POLITICS
05/21/2013 04:26 pm ET Updated May 21, 2013

Kansas Gun Bill Would Prohibit State-Sponsored Lobbying

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Kansas lawmakers continued a legislative session dominated by pro-gun measures with a bill that would prohibit using state funds to lobby for gun-control measures.

The Republican-controlled state House voted, 83-28, on Tuesday to pass legislation that would prohibit using money appropriated by the Legislature for a variety of lobbying and public relations campaigns related to gun control. The state Senate voted 31-6 on Friday to pass the bill.

The measure follows the passage of a new law that says federal gun laws do not apply to some guns in the state. Lawmakers have also considered a bill to expand the number of public buildings which allow guns, and another to allow greater open carry on city streets.

"The state government has no business appropriating any funds to lobby for or against gun control," state Sen. Greg Smith (R-Overland Park) told The Huffington Post. "The government has no right."

The legislation passed by the House Tuesday says state funds could not be used for "publicity or propaganda," or any type of electronic, written or video presentation used to lobby on gun control. The ban would apply to the state government and local governments on the subject, and would cover pending legislation or executive action.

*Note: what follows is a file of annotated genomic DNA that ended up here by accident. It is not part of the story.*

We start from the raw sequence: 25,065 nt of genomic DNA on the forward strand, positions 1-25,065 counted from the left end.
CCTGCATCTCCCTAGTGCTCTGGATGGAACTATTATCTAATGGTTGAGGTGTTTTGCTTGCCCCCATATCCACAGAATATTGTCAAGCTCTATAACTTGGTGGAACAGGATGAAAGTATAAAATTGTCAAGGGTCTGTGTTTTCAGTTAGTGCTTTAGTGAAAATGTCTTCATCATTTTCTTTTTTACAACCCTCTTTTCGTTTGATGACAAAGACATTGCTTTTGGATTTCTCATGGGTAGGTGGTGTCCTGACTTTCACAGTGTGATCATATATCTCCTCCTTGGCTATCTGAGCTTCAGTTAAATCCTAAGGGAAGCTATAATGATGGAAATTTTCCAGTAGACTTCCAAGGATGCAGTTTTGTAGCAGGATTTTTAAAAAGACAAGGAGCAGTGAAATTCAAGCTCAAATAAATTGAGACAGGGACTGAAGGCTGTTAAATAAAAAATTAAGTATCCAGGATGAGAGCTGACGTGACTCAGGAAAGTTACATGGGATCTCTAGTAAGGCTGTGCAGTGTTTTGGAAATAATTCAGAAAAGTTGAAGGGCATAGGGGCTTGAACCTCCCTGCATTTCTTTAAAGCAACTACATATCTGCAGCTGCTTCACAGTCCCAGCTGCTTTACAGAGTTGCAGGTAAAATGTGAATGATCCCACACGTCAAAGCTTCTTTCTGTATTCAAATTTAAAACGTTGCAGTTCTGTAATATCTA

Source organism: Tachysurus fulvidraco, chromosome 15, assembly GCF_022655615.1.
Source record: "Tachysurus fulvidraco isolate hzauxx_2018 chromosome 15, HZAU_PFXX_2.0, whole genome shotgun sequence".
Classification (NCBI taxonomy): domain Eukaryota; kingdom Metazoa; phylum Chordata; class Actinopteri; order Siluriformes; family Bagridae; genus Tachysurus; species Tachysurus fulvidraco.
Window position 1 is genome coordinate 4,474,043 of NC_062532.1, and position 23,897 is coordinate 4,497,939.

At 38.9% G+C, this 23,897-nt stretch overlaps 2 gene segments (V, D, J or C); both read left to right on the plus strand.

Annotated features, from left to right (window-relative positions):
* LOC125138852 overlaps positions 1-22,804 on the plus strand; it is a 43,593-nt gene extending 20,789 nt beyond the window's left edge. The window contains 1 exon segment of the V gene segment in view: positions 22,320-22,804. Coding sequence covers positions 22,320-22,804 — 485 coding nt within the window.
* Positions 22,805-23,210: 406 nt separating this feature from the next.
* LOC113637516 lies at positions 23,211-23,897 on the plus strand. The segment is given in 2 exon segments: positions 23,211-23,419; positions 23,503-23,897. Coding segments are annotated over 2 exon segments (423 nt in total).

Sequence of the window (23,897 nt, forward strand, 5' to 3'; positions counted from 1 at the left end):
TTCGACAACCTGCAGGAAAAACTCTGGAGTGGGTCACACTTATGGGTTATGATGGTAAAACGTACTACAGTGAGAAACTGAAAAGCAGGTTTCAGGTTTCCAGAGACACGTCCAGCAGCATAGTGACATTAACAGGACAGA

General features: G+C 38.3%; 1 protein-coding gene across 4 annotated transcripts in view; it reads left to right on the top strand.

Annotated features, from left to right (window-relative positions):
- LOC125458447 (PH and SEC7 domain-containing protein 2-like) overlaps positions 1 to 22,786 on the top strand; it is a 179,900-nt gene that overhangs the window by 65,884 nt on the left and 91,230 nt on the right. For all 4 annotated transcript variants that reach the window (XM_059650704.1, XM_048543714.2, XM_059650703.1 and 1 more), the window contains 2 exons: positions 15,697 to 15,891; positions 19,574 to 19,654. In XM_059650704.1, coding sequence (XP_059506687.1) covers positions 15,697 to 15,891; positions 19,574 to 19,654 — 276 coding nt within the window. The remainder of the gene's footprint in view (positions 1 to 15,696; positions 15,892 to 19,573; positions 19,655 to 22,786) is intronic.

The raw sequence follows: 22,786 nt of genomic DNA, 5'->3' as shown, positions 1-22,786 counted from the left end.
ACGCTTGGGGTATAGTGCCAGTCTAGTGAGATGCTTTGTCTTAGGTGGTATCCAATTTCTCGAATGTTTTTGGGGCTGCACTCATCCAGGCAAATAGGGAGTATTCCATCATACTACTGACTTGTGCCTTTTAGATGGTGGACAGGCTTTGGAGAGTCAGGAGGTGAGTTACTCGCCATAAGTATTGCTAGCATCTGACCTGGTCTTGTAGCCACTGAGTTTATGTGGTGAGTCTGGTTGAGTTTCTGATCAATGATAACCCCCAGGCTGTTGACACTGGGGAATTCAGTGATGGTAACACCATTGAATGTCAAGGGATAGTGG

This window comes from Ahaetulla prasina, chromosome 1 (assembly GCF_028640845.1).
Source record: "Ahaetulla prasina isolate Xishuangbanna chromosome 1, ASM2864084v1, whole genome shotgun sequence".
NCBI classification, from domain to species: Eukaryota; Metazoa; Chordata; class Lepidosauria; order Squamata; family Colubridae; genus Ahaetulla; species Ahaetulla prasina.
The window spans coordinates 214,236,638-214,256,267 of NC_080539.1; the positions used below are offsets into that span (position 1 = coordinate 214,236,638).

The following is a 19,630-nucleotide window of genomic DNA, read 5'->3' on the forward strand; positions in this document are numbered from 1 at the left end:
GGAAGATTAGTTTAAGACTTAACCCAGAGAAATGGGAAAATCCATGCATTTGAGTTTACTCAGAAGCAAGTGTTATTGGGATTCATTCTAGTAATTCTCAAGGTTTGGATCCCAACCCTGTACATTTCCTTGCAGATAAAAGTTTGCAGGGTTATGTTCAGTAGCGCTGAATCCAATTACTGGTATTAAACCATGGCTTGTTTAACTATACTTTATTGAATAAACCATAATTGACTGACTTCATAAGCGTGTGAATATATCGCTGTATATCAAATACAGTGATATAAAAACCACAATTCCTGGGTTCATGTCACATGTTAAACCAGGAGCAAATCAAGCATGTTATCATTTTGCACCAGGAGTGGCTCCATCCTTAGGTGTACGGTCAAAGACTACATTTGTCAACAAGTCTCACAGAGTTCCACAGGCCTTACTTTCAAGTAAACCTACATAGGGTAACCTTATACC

Smith, who helped write the measure, said that the bill is needed in order to prevent the state from funding groups that lobby on gun control. He said that he has seen tax money used by associations representing school boards or county prosecutors for lobbying.

Opponents of the measure, though, see it as hurting local governments' ability to express their views on a variety of legislation pending in either Topeka or Washington.

"I find it ironic that people who are conservative and want local control, now want to suppress thoughts and ideas," state Sen. Tom Holland (D-Baldwin City) said.

Holland expressed concern with the method used to push through the legislation. The original bill, which would have prohibited using state funds for any lobbying, had been pending in committees, and lawmakers wanted to advance the portion that applied to guns. A conference committee of Senate and House members, including Smith, took a bill relating to ballot-language that had passed both chambers, deleted its text and inserted the gun bill in its place.

The procedure is known as a "gut-and-go." Holland noted the strategy is often used for controversial measures. Kansas lawmakers cannot amend bills once they've passed through a conference committee.

Smith defended the "gut-and-go" saying that it was a way to advance the gun lobbying ban, which he said protected the Second Amendment.

State Rep. Brett Hildabrand (R-Shawnee) supports the legislation and said the bill will help the Bill of Rights. He said several local governments in the past have lobbied the Legislature to restrict guns.

"There are things the government should not do and that includes using tax money to lobby against the Bill of Rights," Hildabrand said. "It is no different than not using tax money to lobby for warrantless searches."

Smith said he expects Gov. Sam Brownback (R), a Second Amendment supporter, to sign the legislation once it passes the House. Brownback's spokeswoman told The Wichita Eagle last week that he would need to review the legislation first.

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